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Boy Scout Troop 394 was founded in 1993 and is located in Santa Clara, California. Our chartered organization is the Santa Clara Elks Lodge #2347.
We meet every Tuesday from 7:00 - 8:30PM at the Elks Lodge located at 1680 Martin Avenue. Troop 394 is a member of Pioneer District, Santa Clara County Council. To visit one of our meetings or get more information about the Troop, please contact Scoutmaster Bruce Lee by emailing him at email@example.com. You can also call him at (408) - 307- 3383.
Join our Facebook Group HERE!
Upcoming Events & Meeting Activities
|Upcoming Events||Meeting Activities|
|4/2/13 – Regular Troop Meeting||4/16/13 - Regular Troop Meeting|
|4/9/13 - Regular Troop Meeting||4/23/13 - Regular Troop Meeting|
|4/30/13 - Regular Troop Meeting|
|- Regular Troop Meeting|
By Brendan Plummer
On the weekend of February 21-22 2015, 7 boy scouts & 4 adult leaders went on a backpacking style camping outing. Almost everybody stopped at Subway on Scott & Martin to get a lunch for later. Once everybody was there, we left. We drove for 1 hour and 15 minutes about before we saw Monterey. Though you couldn’t see the bay because of the sand dunes. We passed the old fort in Monterey and it looked pretty cool. When we reached the south end of Carmel we saw the mission. Later on 1 we were on Big Sur. It was awesome looking over the cliff onto the ocean crashing on the rocks. It was the right time to look at it because it was high tide. We reached Andrew Molera State Park around noon. Mr. Rafael was there with some sad news. He said that you could not hold on to campsites, and that now there were none left. So we decided to stay there at the beach for the day and go to Bottchers Gap to spend the night. So we went off on the trail to the beach. After 10 feet on the trail there was a river with no bridge. We had to ford it. It was hard but we made it. Then Eric, Abhinav, Brendan, & Robby went ahead. They got there first and started eating their lunch at the tides highest point. Then the others arrived. When we finished eating us scouts took off our shoes and socks and went wading in a nearby estuary. The water was cold. We first were just wading and throwing rocks. Then Conner, Brendan, Robby, and Eric pushed a big log in the water. Brendan & Robby tried to ride it but had no luck. Brendan partially fell off and got his shirt a little wet. Then we were tossing rocks. Mr. Scharberg started building sand tunnels and others did to. Then we headed back. Everybody changed their clothes if they were wet and we headed to Bottchers Gap. The road to Bottchers Gap was windy, steep, and mysterious. When we arrived at the camp we took 2 campsites. We set up and then Mr. Plummer discovered there was no water. So we figured out what water we had. Then we did toten chip and firemen chip. While we were doing that Mr. Plummer and Mr. Scharberg drove to Pico Blanco to get a bucket of water. Dinner was great. We had a small campfire and went to bed early. All night there were owls and coyotes. There was a coyote outside Robby & Brendan’s tent and in the morning we found its dung. We had breakfast, packed up and left. We stopped at Starbucks in Carmel. Everybody rejoiced to have something to drink. In Carmel we saw a lot of expensive cars. Finally we got back to the Elks lodge and went home. That was the end.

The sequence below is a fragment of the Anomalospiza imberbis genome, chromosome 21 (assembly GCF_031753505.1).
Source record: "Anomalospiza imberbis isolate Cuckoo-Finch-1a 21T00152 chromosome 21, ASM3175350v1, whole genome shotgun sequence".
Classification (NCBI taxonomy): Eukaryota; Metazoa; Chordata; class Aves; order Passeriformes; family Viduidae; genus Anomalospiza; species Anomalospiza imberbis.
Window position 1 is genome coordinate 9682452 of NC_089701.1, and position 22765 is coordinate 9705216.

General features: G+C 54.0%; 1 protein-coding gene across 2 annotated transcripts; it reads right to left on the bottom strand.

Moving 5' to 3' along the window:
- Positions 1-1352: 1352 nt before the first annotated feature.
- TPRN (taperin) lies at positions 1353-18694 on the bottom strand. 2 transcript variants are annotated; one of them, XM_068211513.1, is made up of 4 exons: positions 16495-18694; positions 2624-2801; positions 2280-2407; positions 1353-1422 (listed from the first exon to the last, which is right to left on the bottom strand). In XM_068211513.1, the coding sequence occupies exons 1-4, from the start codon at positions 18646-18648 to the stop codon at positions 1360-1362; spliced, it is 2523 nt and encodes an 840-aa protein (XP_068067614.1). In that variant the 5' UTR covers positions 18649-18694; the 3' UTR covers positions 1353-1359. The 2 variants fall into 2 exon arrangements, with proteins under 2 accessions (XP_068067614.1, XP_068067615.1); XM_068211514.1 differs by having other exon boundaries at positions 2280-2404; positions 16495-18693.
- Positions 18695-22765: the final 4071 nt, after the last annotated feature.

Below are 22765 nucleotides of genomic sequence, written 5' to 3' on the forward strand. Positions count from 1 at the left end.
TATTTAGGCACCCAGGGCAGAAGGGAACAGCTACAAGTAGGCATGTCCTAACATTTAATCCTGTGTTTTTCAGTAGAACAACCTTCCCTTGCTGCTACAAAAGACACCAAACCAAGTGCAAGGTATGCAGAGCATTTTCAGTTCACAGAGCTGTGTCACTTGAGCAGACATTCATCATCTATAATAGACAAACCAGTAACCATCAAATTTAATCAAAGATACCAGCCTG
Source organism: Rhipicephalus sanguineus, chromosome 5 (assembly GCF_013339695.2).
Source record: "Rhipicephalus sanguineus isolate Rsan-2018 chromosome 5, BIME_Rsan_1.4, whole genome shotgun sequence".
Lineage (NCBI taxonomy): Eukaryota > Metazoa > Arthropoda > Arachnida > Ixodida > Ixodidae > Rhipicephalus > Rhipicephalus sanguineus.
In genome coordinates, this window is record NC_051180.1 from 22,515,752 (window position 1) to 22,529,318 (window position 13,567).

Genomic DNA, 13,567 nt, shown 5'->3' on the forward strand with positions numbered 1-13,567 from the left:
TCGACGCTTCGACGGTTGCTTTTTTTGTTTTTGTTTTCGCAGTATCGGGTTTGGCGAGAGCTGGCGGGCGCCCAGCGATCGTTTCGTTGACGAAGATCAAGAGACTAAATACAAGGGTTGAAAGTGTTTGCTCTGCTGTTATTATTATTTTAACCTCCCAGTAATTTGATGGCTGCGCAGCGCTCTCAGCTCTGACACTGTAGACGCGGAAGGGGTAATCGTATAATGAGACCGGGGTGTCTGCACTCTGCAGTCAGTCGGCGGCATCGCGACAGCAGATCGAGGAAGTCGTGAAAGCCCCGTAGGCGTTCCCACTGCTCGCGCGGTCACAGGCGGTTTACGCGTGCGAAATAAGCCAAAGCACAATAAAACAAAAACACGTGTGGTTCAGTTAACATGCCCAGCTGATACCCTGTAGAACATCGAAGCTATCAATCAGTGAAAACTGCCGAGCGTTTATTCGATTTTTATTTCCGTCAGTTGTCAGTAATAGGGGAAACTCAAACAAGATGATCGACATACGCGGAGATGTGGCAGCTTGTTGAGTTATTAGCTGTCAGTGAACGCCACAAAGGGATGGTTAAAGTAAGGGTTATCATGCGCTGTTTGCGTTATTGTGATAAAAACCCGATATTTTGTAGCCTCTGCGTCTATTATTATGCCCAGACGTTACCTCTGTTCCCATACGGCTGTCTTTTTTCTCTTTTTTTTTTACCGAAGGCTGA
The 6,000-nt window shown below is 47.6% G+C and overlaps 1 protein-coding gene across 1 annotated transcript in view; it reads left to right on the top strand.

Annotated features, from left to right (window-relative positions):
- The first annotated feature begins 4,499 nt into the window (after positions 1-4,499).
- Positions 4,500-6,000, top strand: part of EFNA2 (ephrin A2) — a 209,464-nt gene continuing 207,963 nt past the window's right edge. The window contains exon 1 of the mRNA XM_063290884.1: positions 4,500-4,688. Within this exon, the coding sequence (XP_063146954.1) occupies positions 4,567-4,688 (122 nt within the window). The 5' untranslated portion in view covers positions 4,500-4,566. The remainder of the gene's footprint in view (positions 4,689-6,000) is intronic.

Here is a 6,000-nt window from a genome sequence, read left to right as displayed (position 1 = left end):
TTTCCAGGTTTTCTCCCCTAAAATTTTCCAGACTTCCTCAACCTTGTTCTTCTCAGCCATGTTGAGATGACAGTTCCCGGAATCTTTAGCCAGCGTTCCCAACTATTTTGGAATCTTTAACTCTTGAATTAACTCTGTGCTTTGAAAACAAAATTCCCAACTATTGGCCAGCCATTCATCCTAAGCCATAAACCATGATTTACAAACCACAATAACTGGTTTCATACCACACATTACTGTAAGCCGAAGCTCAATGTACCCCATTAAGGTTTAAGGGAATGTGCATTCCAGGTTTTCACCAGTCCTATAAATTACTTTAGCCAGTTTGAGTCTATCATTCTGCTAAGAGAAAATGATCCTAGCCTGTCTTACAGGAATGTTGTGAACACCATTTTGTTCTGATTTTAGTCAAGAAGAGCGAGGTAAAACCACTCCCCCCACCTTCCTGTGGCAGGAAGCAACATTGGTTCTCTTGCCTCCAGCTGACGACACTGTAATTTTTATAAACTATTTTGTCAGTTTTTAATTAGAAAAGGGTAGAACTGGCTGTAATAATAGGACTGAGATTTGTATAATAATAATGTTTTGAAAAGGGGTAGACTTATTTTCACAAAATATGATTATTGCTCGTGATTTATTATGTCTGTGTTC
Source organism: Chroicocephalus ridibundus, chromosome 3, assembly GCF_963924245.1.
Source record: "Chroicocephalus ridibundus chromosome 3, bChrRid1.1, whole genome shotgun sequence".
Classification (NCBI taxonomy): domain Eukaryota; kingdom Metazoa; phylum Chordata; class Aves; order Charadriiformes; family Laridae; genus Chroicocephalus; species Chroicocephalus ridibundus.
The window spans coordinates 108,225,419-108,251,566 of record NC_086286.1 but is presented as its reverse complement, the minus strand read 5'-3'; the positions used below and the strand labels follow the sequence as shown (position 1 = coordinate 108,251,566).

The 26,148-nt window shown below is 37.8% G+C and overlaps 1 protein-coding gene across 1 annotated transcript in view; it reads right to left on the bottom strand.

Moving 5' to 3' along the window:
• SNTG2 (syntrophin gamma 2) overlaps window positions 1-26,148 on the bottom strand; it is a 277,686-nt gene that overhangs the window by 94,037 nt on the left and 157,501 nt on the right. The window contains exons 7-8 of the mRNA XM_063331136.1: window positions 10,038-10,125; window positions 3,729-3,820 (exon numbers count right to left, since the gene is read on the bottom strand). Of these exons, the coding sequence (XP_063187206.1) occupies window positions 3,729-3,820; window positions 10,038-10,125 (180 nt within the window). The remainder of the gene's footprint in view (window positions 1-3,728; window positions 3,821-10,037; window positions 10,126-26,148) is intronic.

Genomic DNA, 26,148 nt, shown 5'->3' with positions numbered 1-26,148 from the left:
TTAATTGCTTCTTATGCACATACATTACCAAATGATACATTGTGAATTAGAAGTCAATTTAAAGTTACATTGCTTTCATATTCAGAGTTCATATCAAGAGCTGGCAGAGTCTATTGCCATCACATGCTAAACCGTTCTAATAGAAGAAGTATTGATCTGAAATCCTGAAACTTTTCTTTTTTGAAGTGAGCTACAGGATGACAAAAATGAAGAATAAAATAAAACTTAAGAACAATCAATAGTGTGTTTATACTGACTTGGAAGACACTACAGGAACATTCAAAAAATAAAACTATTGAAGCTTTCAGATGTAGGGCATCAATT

By Abhishek Dighe
On December 29, 2014, David, Tom, Terrain, Connor, Abhishek, Vikram, Eric, Abhinav, and the returning Rehan embarked on a journey starting from Lucy Evan's Baylands Nature Park at 7 o'clock a.m. going towards Moffet Field past the Sunnyvale Waste Water Treatment Plant ending up at 14 mile mark at the Alviso Marina to drop some scouts off. The next route was closed off by construction, so David made some quick changes so we followed the Guadalupe Trail to finish the last 6 miles at around 3 o'clock p.m. The experience wasn't that tiring, but just painful on our legs. We started strong at the beginning, being about an hour ahead of schedule, but as we walked on, the group spread apart from each other. Tom lead the group while David was very helpful in the back to encourage the slower scouts to keep up a good pace. Even though we slowed down near the end, we finished the hike in about 8 hours, stopping rarely for short breaks. The hike left us limping to our homes with our soles worn out, but it was one worth doing both for the experience and for the hiking merit badge requirement.